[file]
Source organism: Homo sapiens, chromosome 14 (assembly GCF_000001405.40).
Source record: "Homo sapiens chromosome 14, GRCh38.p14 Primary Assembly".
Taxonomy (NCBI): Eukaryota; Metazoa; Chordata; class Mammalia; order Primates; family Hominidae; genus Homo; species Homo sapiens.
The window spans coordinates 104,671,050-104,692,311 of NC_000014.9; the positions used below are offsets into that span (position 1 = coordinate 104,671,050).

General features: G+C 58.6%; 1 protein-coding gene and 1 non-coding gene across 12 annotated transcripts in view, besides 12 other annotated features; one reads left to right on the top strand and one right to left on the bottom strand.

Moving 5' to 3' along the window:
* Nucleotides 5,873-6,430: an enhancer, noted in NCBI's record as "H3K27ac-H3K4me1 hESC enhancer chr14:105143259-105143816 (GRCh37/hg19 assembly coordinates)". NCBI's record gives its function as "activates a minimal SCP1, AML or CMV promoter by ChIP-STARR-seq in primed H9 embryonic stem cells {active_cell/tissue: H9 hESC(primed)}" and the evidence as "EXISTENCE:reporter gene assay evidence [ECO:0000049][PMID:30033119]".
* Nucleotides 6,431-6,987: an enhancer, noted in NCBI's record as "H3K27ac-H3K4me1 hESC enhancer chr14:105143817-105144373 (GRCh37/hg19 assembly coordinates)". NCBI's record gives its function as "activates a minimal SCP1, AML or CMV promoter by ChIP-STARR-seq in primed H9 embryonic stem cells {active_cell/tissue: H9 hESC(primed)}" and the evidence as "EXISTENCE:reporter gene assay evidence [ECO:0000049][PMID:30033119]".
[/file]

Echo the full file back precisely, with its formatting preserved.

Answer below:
Source organism: Homo sapiens, chromosome 14 (assembly GCF_000001405.40).
Source record: "Homo sapiens chromosome 14, GRCh38.p14 Primary Assembly".
Taxonomy (NCBI): Eukaryota; Metazoa; Chordata; class Mammalia; order Primates; family Hominidae; genus Homo; species Homo sapiens.
The window spans coordinates 104,671,050-104,692,311 of NC_000014.9; the positions used below are offsets into that span (position 1 = coordinate 104,671,050).

General features: G+C 58.6%; 1 protein-coding gene and 1 non-coding gene across 12 annotated transcripts in view, besides 12 other annotated features; one reads left to right on the top strand and one right to left on the bottom strand.

Moving 5' to 3' along the window:
* Nucleotides 5,873-6,430: an enhancer, noted in NCBI's record as "H3K27ac-H3K4me1 hESC enhancer chr14:105143259-105143816 (GRCh37/hg19 assembly coordinates)". NCBI's record gives its function as "activates a minimal SCP1, AML or CMV promoter by ChIP-STARR-seq in primed H9 embryonic stem cells {active_cell/tissue: H9 hESC(primed)}" and the evidence as "EXISTENCE:reporter gene assay evidence [ECO:0000049][PMID:30033119]".
* Nucleotides 6,431-6,987: an enhancer, noted in NCBI's record as "H3K27ac-H3K4me1 hESC enhancer chr14:105143817-105144373 (GRCh37/hg19 assembly coordinates)". NCBI's record gives its function as "activates a minimal SCP1, AML or CMV promoter by ChIP-STARR-seq in primed H9 embryonic stem cells {active_cell/tissue: H9 hESC(primed)}" and the evidence as "EXISTENCE:reporter gene assay evidence [ECO:0000049][PMID:30033119]".